People who don’t have jobs don’t run up their credit card balances.
Not much of a surprise. But in November it added up to a record 14th straight monthly drop in credit card debt.
Today, January 8, the Federal Reserve reported that credit-card debt fell by $13.7 billion in November. Total seasonally adjusted consumer debt fell $17.49 billion. That’s equal to an 8.5% annual rate of decline. The drop in total consumer debt was far larger than the $4 billion that economists had been expecting.
The consumer debt numbers lag behind such economic indicators as unemployment by about a month. But the December unemployment numbers, also released today, argue that the December consumer debt numbers will continue to show that consumers are cutting back (or that banks are cutting back for them by reducing credit lines.)
Nonfarm payrolls fell by 85,000 in December. Official unemployment held steady at 10%, average hourly earnings climbed by 0.2%, and average weekly hours worked held at 33.2. The “real” unemployment rate, which counts discouraged workers and those working fewer hours than they want, rose slightly to 17.3% from 17.2% in November.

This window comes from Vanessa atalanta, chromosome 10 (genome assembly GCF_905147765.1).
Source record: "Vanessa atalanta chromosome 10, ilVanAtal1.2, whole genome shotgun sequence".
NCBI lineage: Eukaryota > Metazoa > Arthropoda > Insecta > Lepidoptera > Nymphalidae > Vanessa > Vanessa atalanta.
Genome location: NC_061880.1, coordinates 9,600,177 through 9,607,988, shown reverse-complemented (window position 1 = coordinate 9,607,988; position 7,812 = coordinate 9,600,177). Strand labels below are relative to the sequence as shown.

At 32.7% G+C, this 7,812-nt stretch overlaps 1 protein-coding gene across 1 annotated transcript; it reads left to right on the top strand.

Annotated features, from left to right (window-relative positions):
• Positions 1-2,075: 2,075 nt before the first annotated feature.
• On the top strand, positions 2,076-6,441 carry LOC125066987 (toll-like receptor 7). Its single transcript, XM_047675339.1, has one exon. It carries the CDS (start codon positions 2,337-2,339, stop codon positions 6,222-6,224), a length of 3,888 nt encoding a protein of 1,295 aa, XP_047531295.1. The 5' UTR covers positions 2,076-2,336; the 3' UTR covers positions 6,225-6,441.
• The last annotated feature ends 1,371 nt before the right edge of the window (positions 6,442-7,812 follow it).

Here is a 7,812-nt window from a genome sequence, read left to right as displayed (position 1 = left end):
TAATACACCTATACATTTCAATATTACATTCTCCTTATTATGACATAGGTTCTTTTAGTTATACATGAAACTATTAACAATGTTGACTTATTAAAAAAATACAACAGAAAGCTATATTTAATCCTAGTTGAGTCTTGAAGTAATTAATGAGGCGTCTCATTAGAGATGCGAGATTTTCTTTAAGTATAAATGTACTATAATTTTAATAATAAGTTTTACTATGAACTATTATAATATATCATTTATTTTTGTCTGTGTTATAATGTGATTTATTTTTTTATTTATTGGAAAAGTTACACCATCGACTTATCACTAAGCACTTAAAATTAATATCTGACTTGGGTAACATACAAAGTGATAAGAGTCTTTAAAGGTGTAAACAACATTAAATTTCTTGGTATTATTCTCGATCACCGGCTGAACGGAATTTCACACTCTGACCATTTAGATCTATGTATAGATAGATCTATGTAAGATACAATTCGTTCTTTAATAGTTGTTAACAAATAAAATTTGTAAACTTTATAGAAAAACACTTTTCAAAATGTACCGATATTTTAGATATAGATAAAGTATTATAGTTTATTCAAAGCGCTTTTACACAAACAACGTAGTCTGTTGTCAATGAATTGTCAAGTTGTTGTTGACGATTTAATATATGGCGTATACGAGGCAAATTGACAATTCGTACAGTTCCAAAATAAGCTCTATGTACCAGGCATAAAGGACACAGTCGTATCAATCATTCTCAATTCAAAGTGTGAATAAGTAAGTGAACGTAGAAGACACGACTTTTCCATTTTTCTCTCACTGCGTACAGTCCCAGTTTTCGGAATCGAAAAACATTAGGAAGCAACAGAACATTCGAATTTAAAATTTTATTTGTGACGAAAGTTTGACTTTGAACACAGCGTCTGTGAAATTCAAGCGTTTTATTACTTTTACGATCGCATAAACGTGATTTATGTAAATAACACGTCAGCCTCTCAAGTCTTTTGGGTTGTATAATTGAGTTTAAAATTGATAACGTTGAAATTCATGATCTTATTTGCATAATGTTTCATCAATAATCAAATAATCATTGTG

Most of the job loss came in the goods-producing sectors of the economy where construction employment fell by 53,000 and manufacturing jobs dropped by 27,000. Jobs in the service sector fell by just 4,000.
The bad news in these two reports is obvious. The consumer sector of the economy, which makes up about two-thirds of all economic activity, isn’t showing signs that it will produce strong growth in 2010. And manufacturing activity, which had looked strong in recent surveys, suddenly seems suspect.
The good news, such as it is, is that with these numbers the Federal Reserve isn’t likely to raise interest rates any time soon.